General “British” restaurants still suffer a little from a goat’s cheese obsession. I don’t know what’s so wrong with cow’s cheese, but it’s always, always bleeding goat’s cheese. Which is weird, because goat’s cheese is very much a “love it or hate it” thing, so if you’re only going to offer one choice, it’s an odd one to go for. You may as well serve Marmite sandwiches. My Mum tells me she once went to a restaurant where both the starter, and the main course contained goat’s cheese – it’s amazing they didn’t find some way to work it into the dessert, raspberry goat’s cheesecake anyone? (Please people, never, ever, do that…)

I’ve slowly discovered ways around the goat’s cheese problem, where I still encounter it. It does involve making a bit of a nuisance of yourself, but like anything, you need to demonstrate demand in order to encourage supply. There are a few options that usually work, with varying degrees of waiter annoyance:

1, ask for whatever it is, but can they do it with normal cheese, or no cheese at all, instead of goat’s cheese.

2. If there’s a starter you like the look of, ask if you can hgave that, but as a main course size portion (obviously this works for meat-eaters too.)

3. If everything is cooked to order, they might be able to adapt one of the meat dishes. So if they do a bacon carbonara, maybe they can do a mushroom carbonara.

4. Construct a meal out of side dishes – a la the chips, peas and eggs at the steakhouse. It sounds crappy and makeshift, but sometimes it can be surprisingly satisfying.

5. Take a cupboard surprise approach! Just explain you’re not a goat’s cheese person and ask if they can knock something else up. You’ll probably get whatever they have approaching it’s use by date, but at least you’ll be helping to reduce their food waste. This trick could be a bit of an adventure whatever your food preferences – just seeing what the chef comes up with is a great test of restaurant quality!

And finally, of course….

My Favourite Places to Eat Out In Cardiff

(I certify these are all liked by me, and by at least one omnivorous friend, so although there’s obviously a veggie bias, I’d recommend them to everyone…)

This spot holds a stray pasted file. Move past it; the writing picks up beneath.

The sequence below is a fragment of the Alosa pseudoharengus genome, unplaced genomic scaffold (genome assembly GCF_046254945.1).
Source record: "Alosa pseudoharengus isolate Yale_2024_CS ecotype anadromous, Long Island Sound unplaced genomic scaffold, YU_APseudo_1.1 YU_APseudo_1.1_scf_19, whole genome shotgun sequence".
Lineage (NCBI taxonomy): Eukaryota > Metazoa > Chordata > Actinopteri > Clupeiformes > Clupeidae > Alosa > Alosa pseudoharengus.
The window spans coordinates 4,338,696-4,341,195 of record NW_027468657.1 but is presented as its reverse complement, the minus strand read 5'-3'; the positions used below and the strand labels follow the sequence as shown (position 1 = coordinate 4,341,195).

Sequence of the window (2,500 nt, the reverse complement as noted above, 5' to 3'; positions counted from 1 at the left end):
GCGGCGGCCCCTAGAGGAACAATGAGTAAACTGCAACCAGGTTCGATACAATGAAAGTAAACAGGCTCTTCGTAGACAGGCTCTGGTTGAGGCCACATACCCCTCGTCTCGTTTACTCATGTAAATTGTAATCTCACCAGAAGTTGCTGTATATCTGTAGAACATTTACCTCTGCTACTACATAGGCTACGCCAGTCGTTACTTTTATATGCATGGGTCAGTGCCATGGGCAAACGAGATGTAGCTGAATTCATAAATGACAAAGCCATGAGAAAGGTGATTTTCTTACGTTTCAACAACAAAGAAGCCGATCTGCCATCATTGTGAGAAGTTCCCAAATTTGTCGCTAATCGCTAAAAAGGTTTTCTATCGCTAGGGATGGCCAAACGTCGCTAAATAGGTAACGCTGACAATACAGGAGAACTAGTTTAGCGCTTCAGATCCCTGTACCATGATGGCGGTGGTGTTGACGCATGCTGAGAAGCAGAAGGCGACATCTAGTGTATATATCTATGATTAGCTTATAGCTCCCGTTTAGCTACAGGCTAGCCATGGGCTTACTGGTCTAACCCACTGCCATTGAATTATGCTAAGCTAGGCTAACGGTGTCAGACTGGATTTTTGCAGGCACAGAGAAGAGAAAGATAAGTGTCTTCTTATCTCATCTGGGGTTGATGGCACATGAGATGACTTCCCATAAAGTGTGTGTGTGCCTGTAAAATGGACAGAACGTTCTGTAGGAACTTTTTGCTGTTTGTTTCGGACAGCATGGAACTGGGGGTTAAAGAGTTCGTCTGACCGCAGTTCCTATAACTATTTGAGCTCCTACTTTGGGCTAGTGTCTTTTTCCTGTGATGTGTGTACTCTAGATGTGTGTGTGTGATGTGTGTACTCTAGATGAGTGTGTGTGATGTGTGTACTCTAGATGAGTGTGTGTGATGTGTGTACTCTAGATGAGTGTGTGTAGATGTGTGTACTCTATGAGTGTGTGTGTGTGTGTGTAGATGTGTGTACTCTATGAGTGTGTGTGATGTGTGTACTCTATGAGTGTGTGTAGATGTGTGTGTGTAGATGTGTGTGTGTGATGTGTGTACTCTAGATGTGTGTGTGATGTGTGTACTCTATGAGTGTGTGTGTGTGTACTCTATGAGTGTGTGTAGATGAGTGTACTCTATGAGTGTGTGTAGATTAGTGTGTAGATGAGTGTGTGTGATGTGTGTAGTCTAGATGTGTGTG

The Canteen on Clifton Street

  Predominantly veggie menu, but always with one meat option. Really intimate (i.e. tiny, informal and cosy!), I had a lovely relaxed meal here – very simple food that’s just really well made and tasty.

Shot in the Dark

Bistro on City Road (my favourite area of Cardiff!) really nice to go just for a coffee and a cake, or a beer and live music in the evenings, but they also do brilliant food – the slices of pie or flan, served with generous salads, are always a good bet, there’s always a good soup, sandwiches and wraps, plus more substantial fare like lasagne or chilli. My favourite part is the photographs of local Cardiff celebrities on the walls (you know that guy that paints himself white and stands on a box in Queens Street? He’s there. So’s Ninja…)


I believe this is what food writers like to call a “hidden treasure” – it’s a tiny looking place tucked away on Quay Street by the slightly dodgy looking Model Inn. For a long time I didn’t get the point in going out for Italian food, seeing as I can do pretty good pasta and risotto myself – but the food in Casanova’s is pretty special – they change the menu quite regularly, so I can’t recommend anything in particular, but whatever you go for, the ingredients will be really fresh, the flavours and textures will be really well thought out, and the wine will also be gorgeous. They’ve also been very good in the past about adapting their meat dishes into veggie ones for me. When I first visited Cardiff I came to eat in Casanova’s by myself and got such lovely service that I didn’t really feel like I was eating alone at all.

The Vegetarian Food Studio